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Russia as the Rescuer of Europe

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200 years ago, on September 26, 1815, Austria, Prussia and Russia concluded the Holy Alliance. The ideological inspirer of the Union was Russian emperor Alexander I, who by means of such an agreement planned to eliminate the possibility of military conflicts between the monarchical Christian states. The Holy Alliance, which was concluded after the downfall of Napoleon’s empire, was to prevent the outbreak of a new major war in Europe, maintain the established orders, and suppress revolutionary movements in Europe which could destroy the old world.

Russia as the Rescuer of Europe

Pavel Ryzhenko: Farewell to the Escort – No. 1 of the Imperial Golgotha triptych

Originally appeared at TopWar, translated by Carpatho-Russian exclusively for SouthFront

Alexander I, inspired by victory over the French in 1812, created a new coalition and inflicted decisive defeat on Napoleon. On March 31, 1814, the Russian army entered Paris. Alexander I experienced the hour of triumph, and the apogee of greatness, glory, and happiness on that day. He obtained revenge for the shame of Austerlitz, the terrible lesson of Friedland, the humiliation of Tilsit, and the burning of Moscow. Contemporaries called Alexander I the “Tsar of Tsars”, Conqueror of the Antichrist, and Liberator of Europe. The European capitals welcomed with delight the Russian Cossacks and the Tsar-Liberator. Even the population of Paris met him with flowers. The main square of Berlin is named after him — Alexander Platz.

Russia as the Rescuer of EuropeThis is not surprising. The Great Patriotic War victories are still remembered in Russia. But almost forgotten are the Russian Empire’s victories and occasional defeats, except the very largest ones. And after all, opposition to France from all of Europe was actually a world war in which the future of the entire world was resolved. At that time, million-man armies faced off on the fields of battle of Europe, Asia, and America, and the question of the future world order was resolved.

In September, 1814 the victorious monarchs gathered at a Congress in Vienna to redistribute a Europe freed from Napoleon. The Congress of Vienna became the most representative in the history of diplomacy: Europe sent there the heads of 216 states, specifically two emperors, five kings and 209 sovereigns of princely rank. However, the two hundred dwarf principalities, duchies, and electorates were marginal participants. All business of the Congress was resolved by the quintet of great powers — Russia, England, Austria, Prussia, and royalist France, which was accepted in their midst. Emperor Alexander I played the leading role in the quintet.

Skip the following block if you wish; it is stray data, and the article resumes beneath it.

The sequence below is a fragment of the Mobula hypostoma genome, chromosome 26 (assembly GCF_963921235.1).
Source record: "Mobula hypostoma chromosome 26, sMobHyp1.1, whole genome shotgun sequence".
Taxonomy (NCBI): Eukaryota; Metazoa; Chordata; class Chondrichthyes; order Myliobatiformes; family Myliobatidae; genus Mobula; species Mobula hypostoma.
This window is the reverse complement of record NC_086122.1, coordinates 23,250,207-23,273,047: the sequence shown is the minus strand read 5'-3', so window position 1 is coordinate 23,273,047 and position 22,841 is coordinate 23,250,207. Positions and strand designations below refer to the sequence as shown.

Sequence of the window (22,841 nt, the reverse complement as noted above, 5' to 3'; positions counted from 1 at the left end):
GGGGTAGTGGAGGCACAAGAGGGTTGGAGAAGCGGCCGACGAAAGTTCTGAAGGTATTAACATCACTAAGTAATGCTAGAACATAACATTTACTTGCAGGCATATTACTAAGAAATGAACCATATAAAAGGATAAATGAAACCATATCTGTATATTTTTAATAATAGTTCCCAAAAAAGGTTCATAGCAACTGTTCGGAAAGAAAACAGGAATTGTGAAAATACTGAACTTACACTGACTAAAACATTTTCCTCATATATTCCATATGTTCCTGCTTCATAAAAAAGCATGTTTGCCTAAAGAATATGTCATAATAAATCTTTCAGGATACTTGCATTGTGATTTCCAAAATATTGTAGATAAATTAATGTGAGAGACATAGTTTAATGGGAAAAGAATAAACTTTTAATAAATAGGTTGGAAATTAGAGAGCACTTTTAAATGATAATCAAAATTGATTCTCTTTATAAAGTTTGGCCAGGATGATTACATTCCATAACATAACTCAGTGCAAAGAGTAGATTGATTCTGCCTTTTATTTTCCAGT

As always happens in a spoils system, Napoleon’s conquerors began to quarrel: Austria with Prussia, because of leadership in Germany and repartition of local territories; Prussia with England, because of Saxony; and all of them with Russia, because of Poland. Petersburg wished to associate the Duchy of Warsaw entirely to itself. “I won the Duchy,” said Alexander I, “— and I have 480,000 soldiers to protect it”. But England, Prussia, and Austria did not wish to strengthen Russia. The affair came to the point that on January 3, 1815 England, Austria and France signed a confidential treaty and prepared the plan for a military campaign against Russia and Prussia. A new major war was planned to begin towards the end of March. Appointed Commander-in-chief of the armies of the three powers was the same prince K. F. Schwarzenberg who fought with Napoleon. Only the “hundred days of Napoleon”, when the French emperor landed with a handful of soldiers in Europe and without one shot took Paris with the enthusiastic greetings of almost all segments of the population of the country, stopped this new global opposition.

The news of Napoleon’s return frightened and rallied the former allies. In fact, Napoleon’s action stopped a major war of the European powers against Russia. The enemies of Russia were frightened, and Napoleon terrified them. They feared his glory, since the masses of people followed him. They all forgot at once about conflicts (or more accurately, postponed them for later) and remembered the Russian bayonets. The Great Powers declared Napoleon “the enemy of mankind” and created the 7th anti-Napoleonic coalition. This time they managed to crush Napoleon without the participation of Russian troops.

The Congress of Vienna completed its work shortly before Waterloo. Its final act was signed on June 9, 1815. Russia gained the greater part of the Duchy of Warsaw under the name “Kingdom of Poland”. In the same year, 1815, Alexander I granted to the Kingdom of Poland a constitution and autonomy as a part of the Russian Empire, even though Russia itself had no such rights and freedoms. Later the polish elite “showed their gratitude” to Russia with a series of revolts. Austria and Prussia divided between themselves the rest of the Warsaw Duchy and acquired rich lands: Austria in Italy, and Prussia in Saxony. England secured for Malta, the Ionian Islands, and a number of French colonies. France returned to the boundaries of 1792. But they did not take reparations. Alexander refused reparations from the drained and humiliated country. The Allies were forced to obey the will of the Russian Tsar, and in turn renounced reparations. Monarchs dethroned by the French revolution and Napoleon returned to the throne of France, as well as on other European thrones (Spain, Piedmont, Roman region, Naples, and German principalities),.